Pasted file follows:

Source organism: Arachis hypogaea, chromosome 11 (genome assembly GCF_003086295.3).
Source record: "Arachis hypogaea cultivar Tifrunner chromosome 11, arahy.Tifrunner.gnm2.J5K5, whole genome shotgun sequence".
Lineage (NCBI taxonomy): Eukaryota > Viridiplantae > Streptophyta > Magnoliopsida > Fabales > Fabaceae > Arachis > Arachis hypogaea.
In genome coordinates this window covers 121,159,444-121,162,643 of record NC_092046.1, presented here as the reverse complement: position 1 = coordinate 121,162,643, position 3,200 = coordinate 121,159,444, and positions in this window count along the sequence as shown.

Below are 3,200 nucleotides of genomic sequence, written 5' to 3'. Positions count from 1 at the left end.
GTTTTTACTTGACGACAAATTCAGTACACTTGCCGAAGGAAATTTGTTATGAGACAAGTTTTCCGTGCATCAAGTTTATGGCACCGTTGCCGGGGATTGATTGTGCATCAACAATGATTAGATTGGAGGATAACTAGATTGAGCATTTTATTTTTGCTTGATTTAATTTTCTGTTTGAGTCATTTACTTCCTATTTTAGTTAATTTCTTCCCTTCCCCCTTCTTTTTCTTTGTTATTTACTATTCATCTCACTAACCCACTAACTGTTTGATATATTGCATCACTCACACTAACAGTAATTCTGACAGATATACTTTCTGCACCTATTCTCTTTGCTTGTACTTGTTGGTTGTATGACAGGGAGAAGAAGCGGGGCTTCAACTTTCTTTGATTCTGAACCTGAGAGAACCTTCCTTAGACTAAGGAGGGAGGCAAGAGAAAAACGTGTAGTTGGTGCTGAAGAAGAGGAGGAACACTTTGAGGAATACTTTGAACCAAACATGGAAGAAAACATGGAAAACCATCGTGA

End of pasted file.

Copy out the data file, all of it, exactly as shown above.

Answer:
Source organism: Arachis hypogaea, chromosome 11 (genome assembly GCF_003086295.3).
Source record: "Arachis hypogaea cultivar Tifrunner chromosome 11, arahy.Tifrunner.gnm2.J5K5, whole genome shotgun sequence".
Lineage (NCBI taxonomy): Eukaryota > Viridiplantae > Streptophyta > Magnoliopsida > Fabales > Fabaceae > Arachis > Arachis hypogaea.
In genome coordinates this window covers 121,159,444-121,162,643 of record NC_092046.1, presented here as the reverse complement: position 1 = coordinate 121,162,643, position 3,200 = coordinate 121,159,444, and positions in this window count along the sequence as shown.

Below are 3,200 nucleotides of genomic sequence, written 5' to 3'. Positions count from 1 at the left end.
GTTTTTACTTGACGACAAATTCAGTACACTTGCCGAAGGAAATTTGTTATGAGACAAGTTTTCCGTGCATCAAGTTTATGGCACCGTTGCCGGGGATTGATTGTGCATCAACAATGATTAGATTGGAGGATAACTAGATTGAGCATTTTATTTTTGCTTGATTTAATTTTCTGTTTGAGTCATTTACTTCCTATTTTAGTTAATTTCTTCCCTTCCCCCTTCTTTTTCTTTGTTATTTACTATTCATCTCACTAACCCACTAACTGTTTGATATATTGCATCACTCACACTAACAGTAATTCTGACAGATATACTTTCTGCACCTATTCTCTTTGCTTGTACTTGTTGGTTGTATGACAGGGAGAAGAAGCGGGGCTTCAACTTTCTTTGATTCTGAACCTGAGAGAACCTTCCTTAGACTAAGGAGGGAGGCAAGAGAAAAACGTGTAGTTGGTGCTGAAGAAGAGGAGGAACACTTTGAGGAATACTTTGAACCAAACATGGAAGAAAACATGGAAAACCATCGTGA